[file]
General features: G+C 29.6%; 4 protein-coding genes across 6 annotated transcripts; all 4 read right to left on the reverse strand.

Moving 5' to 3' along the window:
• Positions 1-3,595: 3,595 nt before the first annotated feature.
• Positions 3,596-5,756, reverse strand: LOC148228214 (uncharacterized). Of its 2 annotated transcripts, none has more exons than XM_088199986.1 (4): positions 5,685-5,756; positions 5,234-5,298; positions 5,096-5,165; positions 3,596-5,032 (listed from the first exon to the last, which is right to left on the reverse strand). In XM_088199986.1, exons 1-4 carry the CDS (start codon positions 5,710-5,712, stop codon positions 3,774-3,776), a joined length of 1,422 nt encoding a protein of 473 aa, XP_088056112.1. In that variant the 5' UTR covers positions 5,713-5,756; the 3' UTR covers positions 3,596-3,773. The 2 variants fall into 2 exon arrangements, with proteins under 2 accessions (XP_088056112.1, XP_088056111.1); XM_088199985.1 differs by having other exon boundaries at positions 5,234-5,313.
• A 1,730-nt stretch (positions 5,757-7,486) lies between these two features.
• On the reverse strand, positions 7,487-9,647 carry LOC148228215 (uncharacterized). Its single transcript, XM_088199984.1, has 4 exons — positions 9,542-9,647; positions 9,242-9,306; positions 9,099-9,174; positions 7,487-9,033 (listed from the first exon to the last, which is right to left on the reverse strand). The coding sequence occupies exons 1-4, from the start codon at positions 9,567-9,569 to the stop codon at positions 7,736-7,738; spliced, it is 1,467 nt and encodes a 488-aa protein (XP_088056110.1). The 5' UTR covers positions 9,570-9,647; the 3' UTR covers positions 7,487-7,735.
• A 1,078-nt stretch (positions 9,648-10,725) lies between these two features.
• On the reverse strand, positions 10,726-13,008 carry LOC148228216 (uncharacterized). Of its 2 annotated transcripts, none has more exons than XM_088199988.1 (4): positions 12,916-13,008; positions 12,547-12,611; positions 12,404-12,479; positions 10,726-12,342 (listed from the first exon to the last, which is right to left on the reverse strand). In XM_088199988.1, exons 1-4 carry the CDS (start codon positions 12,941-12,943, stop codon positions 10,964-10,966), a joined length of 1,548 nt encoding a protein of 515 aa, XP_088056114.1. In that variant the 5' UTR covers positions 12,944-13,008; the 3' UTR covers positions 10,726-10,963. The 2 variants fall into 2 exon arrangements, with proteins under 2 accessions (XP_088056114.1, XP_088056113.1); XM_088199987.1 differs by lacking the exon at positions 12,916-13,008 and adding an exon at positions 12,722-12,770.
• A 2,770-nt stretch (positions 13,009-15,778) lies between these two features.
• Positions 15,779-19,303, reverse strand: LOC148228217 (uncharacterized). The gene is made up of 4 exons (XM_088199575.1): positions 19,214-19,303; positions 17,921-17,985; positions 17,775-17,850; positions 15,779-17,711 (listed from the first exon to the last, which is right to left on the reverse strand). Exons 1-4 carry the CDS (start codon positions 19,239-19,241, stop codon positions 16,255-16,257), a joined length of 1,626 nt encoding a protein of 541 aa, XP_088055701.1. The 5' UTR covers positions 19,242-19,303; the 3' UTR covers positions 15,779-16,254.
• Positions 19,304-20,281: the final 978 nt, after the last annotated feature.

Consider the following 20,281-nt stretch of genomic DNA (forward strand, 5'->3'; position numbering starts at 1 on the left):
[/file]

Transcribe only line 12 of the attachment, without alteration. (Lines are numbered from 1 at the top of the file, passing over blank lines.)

Consider the following 20,281-nt stretch of genomic DNA (forward strand, 5'->3'; position numbering starts at 1 on the left):